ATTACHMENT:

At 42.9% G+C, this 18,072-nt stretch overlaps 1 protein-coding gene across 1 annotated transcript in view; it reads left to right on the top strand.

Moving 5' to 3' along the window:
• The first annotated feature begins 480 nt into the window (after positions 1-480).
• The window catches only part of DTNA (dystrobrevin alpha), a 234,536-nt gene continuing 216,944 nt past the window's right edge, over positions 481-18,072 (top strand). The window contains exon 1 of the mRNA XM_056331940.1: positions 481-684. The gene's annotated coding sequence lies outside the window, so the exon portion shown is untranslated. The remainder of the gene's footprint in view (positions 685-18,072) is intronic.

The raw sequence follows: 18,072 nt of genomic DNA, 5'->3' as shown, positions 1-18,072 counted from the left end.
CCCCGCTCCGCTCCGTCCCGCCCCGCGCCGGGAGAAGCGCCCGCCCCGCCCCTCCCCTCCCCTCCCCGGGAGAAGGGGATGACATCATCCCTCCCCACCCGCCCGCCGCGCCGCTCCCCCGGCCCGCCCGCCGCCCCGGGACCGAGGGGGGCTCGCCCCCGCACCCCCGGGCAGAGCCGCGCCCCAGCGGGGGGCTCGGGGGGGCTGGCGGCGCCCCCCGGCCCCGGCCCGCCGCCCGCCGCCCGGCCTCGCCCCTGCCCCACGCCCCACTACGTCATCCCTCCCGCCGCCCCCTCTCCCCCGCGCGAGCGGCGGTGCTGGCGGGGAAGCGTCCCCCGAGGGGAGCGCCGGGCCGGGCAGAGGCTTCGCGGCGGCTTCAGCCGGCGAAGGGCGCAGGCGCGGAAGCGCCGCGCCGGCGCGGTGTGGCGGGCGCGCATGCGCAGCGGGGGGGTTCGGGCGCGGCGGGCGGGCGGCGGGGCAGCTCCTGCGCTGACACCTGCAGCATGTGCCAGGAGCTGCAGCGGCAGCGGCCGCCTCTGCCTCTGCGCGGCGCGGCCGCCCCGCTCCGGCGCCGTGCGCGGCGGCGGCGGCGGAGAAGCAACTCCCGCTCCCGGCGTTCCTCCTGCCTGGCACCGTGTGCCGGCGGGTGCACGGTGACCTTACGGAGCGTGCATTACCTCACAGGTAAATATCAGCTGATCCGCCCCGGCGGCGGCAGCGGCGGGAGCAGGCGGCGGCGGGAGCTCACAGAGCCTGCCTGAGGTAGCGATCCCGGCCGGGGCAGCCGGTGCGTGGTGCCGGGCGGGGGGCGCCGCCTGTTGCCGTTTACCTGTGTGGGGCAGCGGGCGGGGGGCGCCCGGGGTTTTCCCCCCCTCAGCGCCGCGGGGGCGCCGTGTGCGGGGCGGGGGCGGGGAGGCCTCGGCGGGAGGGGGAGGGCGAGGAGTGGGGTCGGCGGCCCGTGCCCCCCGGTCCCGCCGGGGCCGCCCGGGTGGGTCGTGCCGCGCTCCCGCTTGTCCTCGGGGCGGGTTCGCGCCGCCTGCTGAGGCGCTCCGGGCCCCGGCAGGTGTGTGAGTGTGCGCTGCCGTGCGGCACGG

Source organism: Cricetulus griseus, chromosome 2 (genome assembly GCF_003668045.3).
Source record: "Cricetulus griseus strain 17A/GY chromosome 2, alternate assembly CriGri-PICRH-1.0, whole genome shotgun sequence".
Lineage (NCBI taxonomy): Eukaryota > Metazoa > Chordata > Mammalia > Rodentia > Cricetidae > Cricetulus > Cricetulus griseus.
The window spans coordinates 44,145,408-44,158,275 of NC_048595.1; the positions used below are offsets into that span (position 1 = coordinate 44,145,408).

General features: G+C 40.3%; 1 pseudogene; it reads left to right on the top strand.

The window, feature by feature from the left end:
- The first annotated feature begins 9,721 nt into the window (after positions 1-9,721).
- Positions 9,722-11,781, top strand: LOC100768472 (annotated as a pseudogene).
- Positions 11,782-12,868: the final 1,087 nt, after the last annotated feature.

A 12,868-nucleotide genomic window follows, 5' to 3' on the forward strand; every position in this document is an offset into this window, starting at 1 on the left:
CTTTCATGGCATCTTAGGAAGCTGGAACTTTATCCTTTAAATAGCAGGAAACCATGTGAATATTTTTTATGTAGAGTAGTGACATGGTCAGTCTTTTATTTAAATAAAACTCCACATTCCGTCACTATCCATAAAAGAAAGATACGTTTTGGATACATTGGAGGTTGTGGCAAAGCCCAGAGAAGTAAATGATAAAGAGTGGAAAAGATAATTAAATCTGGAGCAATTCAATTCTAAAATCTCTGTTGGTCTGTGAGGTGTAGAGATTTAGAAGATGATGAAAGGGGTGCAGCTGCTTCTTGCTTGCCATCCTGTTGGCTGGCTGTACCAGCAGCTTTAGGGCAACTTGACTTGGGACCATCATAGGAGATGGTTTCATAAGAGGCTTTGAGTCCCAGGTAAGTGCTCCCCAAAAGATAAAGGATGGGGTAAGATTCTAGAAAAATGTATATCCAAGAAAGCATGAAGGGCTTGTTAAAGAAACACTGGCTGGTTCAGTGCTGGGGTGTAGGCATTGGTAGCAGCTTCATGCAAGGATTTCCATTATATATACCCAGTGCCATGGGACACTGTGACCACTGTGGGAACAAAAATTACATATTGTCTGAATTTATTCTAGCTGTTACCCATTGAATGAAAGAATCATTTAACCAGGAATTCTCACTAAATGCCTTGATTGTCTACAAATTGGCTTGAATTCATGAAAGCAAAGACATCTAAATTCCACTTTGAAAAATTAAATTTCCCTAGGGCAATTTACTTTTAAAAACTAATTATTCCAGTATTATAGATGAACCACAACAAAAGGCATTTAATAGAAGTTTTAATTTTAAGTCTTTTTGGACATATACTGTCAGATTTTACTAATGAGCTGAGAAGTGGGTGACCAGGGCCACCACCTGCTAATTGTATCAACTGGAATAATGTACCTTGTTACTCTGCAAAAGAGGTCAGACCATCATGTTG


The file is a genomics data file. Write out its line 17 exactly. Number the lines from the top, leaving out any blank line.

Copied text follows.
CTTTCATGGCATCTTAGGAAGCTGGAACTTTATCCTTTAAATAGCAGGAAACCATGTGAATATTTTTTATGTAGAGTAGTGACATGGTCAGTCTTTTATTTAAATAAAACTCCACATTCCGTCACTATCCATAAAAGAAAGATACGTTTTGGATACATTGGAGGTTGTGGCAAAGCCCAGAGAAGTAAATGATAAAGAGTGGAAAAGATAATTAAATCTGGAGCAATTCAATTCTAAAATCTCTGTTGGTCTGTGAGGTGTAGAGATTTAGAAGATGATGAAAGGGGTGCAGCTGCTTCTTGCTTGCCATCCTGTTGGCTGGCTGTACCAGCAGCTTTAGGGCAACTTGACTTGGGACCATCATAGGAGATGGTTTCATAAGAGGCTTTGAGTCCCAGGTAAGTGCTCCCCAAAAGATAAAGGATGGGGTAAGATTCTAGAAAAATGTATATCCAAGAAAGCATGAAGGGCTTGTTAAAGAAACACTGGCTGGTTCAGTGCTGGGGTGTAGGCATTGGTAGCAGCTTCATGCAAGGATTTCCATTATATATACCCAGTGCCATGGGACACTGTGACCACTGTGGGAACAAAAATTACATATTGTCTGAATTTATTCTAGCTGTTACCCATTGAATGAAAGAATCATTTAACCAGGAATTCTCACTAAATGCCTTGATTGTCTACAAATTGGCTTGAATTCATGAAAGCAAAGACATCTAAATTCCACTTTGAAAAATTAAATTTCCCTAGGGCAATTTACTTTTAAAAACTAATTATTCCAGTATTATAGATGAACCACAACAAAAGGCATTTAATAGAAGTTTTAATTTTAAGTCTTTTTGGACATATACTGTCAGATTTTACTAATGAGCTGAGAAGTGGGTGACCAGGGCCACCACCTGCTAATTGTATCAACTGGAATAATGTACCTTGTTACTCTGCAAAAGAGGTCAGACCATCATGTTG